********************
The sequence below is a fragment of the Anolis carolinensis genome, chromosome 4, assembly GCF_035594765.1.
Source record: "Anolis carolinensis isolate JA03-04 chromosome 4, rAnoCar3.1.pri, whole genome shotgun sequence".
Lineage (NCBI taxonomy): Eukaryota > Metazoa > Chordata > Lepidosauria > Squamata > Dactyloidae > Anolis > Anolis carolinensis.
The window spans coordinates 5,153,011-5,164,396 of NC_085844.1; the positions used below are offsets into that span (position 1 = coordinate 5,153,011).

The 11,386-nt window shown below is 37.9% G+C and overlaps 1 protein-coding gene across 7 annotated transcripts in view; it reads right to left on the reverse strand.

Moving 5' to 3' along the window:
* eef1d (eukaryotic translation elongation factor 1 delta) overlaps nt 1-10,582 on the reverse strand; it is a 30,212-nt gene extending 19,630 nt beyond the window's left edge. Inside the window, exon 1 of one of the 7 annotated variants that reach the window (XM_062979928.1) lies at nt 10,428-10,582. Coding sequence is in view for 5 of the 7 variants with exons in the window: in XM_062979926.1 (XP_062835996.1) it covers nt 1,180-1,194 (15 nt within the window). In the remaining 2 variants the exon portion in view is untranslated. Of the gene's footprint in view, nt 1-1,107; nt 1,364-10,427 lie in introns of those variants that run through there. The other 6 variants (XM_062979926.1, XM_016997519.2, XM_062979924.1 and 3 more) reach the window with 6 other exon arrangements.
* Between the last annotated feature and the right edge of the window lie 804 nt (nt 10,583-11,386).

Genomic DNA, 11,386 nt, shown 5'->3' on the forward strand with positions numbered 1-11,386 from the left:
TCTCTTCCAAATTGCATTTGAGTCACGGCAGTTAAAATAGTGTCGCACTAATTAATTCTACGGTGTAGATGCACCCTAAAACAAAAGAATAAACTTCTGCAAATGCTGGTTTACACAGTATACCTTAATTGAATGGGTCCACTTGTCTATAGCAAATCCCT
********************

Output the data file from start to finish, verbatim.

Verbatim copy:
The sequence below is a fragment of the Anolis carolinensis genome, chromosome 4, assembly GCF_035594765.1.
Source record: "Anolis carolinensis isolate JA03-04 chromosome 4, rAnoCar3.1.pri, whole genome shotgun sequence".
Lineage (NCBI taxonomy): Eukaryota > Metazoa > Chordata > Lepidosauria > Squamata > Dactyloidae > Anolis > Anolis carolinensis.
The window spans coordinates 5,153,011-5,164,396 of NC_085844.1; the positions used below are offsets into that span (position 1 = coordinate 5,153,011).

The 11,386-nt window shown below is 37.9% G+C and overlaps 1 protein-coding gene across 7 annotated transcripts in view; it reads right to left on the reverse strand.

Moving 5' to 3' along the window:
* eef1d (eukaryotic translation elongation factor 1 delta) overlaps nt 1-10,582 on the reverse strand; it is a 30,212-nt gene extending 19,630 nt beyond the window's left edge. Inside the window, exon 1 of one of the 7 annotated variants that reach the window (XM_062979928.1) lies at nt 10,428-10,582. Coding sequence is in view for 5 of the 7 variants with exons in the window: in XM_062979926.1 (XP_062835996.1) it covers nt 1,180-1,194 (15 nt within the window). In the remaining 2 variants the exon portion in view is untranslated. Of the gene's footprint in view, nt 1-1,107; nt 1,364-10,427 lie in introns of those variants that run through there. The other 6 variants (XM_062979926.1, XM_016997519.2, XM_062979924.1 and 3 more) reach the window with 6 other exon arrangements.
* Between the last annotated feature and the right edge of the window lie 804 nt (nt 10,583-11,386).

Genomic DNA, 11,386 nt, shown 5'->3' on the forward strand with positions numbered 1-11,386 from the left:
TCTCTTCCAAATTGCATTTGAGTCACGGCAGTTAAAATAGTGTCGCACTAATTAATTCTACGGTGTAGATGCACCCTAAAACAAAAGAATAAACTTCTGCAAATGCTGGTTTACACAGTATACCTTAATTGAATGGGTCCACTTGTCTATAGCAAATCCCT